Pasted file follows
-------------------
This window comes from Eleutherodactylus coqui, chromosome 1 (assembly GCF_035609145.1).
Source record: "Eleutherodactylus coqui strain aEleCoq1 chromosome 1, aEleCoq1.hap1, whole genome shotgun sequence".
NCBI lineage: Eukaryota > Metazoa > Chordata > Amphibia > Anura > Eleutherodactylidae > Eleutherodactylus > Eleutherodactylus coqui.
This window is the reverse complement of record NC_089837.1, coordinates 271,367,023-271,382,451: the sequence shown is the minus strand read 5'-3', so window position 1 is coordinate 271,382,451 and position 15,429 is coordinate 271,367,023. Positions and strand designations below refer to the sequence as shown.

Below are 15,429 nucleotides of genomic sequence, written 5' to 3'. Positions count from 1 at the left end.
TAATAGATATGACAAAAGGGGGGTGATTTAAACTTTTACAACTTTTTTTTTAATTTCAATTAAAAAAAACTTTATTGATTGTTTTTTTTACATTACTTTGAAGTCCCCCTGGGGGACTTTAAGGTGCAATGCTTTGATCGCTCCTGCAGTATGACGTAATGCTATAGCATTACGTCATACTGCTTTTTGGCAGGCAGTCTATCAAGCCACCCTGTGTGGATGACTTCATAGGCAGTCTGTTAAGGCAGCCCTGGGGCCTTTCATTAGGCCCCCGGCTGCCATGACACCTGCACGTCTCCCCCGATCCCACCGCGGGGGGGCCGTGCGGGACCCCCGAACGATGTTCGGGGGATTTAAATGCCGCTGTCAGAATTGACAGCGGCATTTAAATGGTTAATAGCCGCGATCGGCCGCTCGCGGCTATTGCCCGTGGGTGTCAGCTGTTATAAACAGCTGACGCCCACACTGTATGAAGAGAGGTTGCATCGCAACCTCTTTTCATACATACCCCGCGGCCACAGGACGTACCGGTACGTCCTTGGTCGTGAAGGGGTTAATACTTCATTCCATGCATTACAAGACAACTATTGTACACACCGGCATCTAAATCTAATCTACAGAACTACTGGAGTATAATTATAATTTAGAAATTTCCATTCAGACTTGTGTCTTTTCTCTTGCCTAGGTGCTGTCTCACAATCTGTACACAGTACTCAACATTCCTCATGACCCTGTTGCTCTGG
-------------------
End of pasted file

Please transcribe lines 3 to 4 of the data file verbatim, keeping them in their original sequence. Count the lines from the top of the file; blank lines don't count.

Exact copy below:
NCBI lineage: Eukaryota > Metazoa > Chordata > Amphibia > Anura > Eleutherodactylidae > Eleutherodactylus > Eleutherodactylus coqui.
This window is the reverse complement of record NC_089837.1, coordinates 271,367,023-271,382,451: the sequence shown is the minus strand read 5'-3', so window position 1 is coordinate 271,382,451 and position 15,429 is coordinate 271,367,023. Positions and strand designations below refer to the sequence as shown.